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The Quiet Time

From the Members Tuesday JUL 07

By Lynda Carroll

So, now the MCG is empty.

It’s in the winter of its discontent, drained of colour, noise and activity.

Late on Sunday, Melbourne and Richmond played the last game at the ground for the foreseeable future. The bags of players and officials were packed, ready for teams to retreat to interstate hubs.

Richmond won, but there was nobody there to create the surround sound spine tingle of ‘yellow and black!’

Melbourne lost, but there was nobody there to exchange disappointments with, stomping disconsolately across Yarra Park.

Hannan’s goals, Pickett’s almost mark, Petracca’s bustling efforts; all observed by a distant audience. The crowd noise was like so much static, the supporters on the broadcast a lovely reminder of bigger days.

Will any of this be filed away in the memory bank? Everyone carries images of the game in their mind’s eye, and one that holds firm for many Melbourne supporters is Jeff Farmer’s beautiful mark of Round 22, 1998. Propelling his height high above the turf, he balanced briefly on the shoulders of Garry Lyon. Richmond opponents and teammates alike were left amazed – but not surprised – by the flying ‘Wiz’. As it was replayed on the scoreboard, the entire crowd united in lifting its gaze, a murmur of excitement paying homage to the achievement.

The result seemed almost immaterial, but checking back now, it was Melbourne by 76 points, heading for the finals, while the loss condemned the Tigers to ninth place.

Now, of course, two of the most recent premierships – 2017 and 2019 – are in Richmond’s keeping, and as reigning premiers, the Tigers quite rightly lightly boxed the Demons’ ears yesterday.

And now, the MCG is empty. It is always a different place when it’s quiet. This silence of 2020 is prolonged. It is not even like the Second World War, when Marines and RAAF personnel came into the ground to stay. There was a presence there then. But – right now – nearly everyone has moved away from our beautiful ground, and we don’t quite know when we’ll be back.

Like the memories we hold, let us focus on what is there, and what will always be there when we are, too.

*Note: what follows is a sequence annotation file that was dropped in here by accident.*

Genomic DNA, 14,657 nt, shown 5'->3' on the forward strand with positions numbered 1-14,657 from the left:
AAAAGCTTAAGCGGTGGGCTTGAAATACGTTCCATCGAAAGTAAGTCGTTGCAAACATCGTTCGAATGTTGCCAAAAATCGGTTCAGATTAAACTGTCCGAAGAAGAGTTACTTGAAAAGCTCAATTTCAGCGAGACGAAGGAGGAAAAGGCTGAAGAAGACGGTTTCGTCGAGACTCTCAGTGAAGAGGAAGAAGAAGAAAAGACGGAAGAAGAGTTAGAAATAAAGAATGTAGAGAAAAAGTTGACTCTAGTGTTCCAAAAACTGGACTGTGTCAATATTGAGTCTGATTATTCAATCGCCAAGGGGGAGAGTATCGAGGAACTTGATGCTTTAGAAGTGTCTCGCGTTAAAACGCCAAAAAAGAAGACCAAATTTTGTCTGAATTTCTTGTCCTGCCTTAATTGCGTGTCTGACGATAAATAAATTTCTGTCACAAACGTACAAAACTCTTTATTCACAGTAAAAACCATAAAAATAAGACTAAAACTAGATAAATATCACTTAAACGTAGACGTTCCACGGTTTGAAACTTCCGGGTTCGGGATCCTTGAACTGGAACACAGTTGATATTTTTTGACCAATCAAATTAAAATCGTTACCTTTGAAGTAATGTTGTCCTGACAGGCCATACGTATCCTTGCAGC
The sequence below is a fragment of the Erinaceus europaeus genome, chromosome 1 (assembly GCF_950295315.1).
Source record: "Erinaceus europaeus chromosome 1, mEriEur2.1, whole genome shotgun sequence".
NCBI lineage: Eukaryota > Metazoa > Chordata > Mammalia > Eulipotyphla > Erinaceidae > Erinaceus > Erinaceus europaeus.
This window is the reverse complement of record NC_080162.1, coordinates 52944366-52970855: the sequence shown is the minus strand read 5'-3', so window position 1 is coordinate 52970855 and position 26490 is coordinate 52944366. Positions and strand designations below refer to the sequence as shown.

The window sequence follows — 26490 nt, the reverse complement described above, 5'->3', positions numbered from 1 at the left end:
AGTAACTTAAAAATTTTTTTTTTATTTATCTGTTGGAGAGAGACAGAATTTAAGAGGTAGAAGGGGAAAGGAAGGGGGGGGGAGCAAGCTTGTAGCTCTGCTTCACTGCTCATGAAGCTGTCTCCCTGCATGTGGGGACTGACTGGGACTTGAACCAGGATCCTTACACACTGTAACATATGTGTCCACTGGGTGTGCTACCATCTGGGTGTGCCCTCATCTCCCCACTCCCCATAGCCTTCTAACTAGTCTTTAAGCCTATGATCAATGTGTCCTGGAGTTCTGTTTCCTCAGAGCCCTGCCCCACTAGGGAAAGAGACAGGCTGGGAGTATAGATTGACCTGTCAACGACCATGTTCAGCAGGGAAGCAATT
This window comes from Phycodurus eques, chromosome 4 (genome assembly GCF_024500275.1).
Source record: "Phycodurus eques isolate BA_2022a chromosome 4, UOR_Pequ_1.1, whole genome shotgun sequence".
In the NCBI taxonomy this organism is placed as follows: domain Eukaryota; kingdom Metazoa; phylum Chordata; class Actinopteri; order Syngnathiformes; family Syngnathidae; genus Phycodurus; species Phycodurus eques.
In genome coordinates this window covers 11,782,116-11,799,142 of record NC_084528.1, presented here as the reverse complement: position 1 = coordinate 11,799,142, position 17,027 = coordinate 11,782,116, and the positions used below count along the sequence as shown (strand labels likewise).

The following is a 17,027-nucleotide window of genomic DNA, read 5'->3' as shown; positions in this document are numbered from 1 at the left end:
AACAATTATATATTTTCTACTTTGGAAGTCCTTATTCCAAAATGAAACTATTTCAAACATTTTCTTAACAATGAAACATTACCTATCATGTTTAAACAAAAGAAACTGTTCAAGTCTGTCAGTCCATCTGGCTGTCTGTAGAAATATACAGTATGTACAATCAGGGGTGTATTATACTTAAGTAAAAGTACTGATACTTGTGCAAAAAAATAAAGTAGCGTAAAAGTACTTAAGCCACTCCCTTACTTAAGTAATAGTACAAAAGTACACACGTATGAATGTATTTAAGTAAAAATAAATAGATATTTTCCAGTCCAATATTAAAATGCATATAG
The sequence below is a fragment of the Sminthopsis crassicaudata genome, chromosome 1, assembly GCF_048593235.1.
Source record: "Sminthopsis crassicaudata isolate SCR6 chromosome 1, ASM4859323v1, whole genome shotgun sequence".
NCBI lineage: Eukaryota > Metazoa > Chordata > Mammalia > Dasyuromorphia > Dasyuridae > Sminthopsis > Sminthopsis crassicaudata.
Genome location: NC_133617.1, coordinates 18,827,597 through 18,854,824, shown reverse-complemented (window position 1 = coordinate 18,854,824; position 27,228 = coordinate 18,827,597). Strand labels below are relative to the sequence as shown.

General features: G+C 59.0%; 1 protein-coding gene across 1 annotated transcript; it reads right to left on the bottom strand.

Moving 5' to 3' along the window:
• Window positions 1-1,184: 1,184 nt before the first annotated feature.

The views, and the queues, and the ushers and the families and friends; the MCC couches and Level Four nosebleed seats; the clatter of beer barrels and feet on stairs: all will be there when we are, too.

The sugar scent of doughnuts, the excited shrieks of little people playing kick-to-kick outside, the friendly banter about on field theatrics, the low blare of the siren and the steady glow of the lights. These will all be there, just for us, when we are too.

Sometimes, I think that this is why the MCG has to be so huge. It has much to hold, much to protect, from those ghostly honour boards in the stairwells, to the thousands of seats and every blade of grass in the middle of the ground. That is just the tangible stuff, of course. It also has millions upon millions of stories to hold close, part of what makes it more than purely concrete, steel and turf. It is positively buzzing with generations of memories, experiences and connections.

The MCG is a magic place, and – again, when Melbourne and Richmond meet – one of the occasions on which its true heart is shown is Anzac Eve. Light dominates on this occasion, with the huge towers beaming down benevolently, the commemorative cauldron glowing brightly, and the crowd reaching out, phones in hand. The stadium is lit up as if by fireflies; past and present meet across the void, and everyone is part of the night.

It may be a while before such sights are seen again. But we will be back, scanning through the turnstiles, tracking down our seats, and the MCG will welcome us, ready to be part of our stories once more.

Lynda Carroll

Lynda Carroll considers the MCG to be her second home, so is a little bit forlorn at the moment. She is looking forward to getting back there, and to spending some quality research and writing time in the MCC Library, which is undoubtedly one of her favourite places at the ground. Lynda has just started work on a history of the Melbourne Football Club focusing on the seasons from 2000 onward. This is being undertaken with the support of the MFC Past and Present Players' and Officials' Association, of which she is a committee member.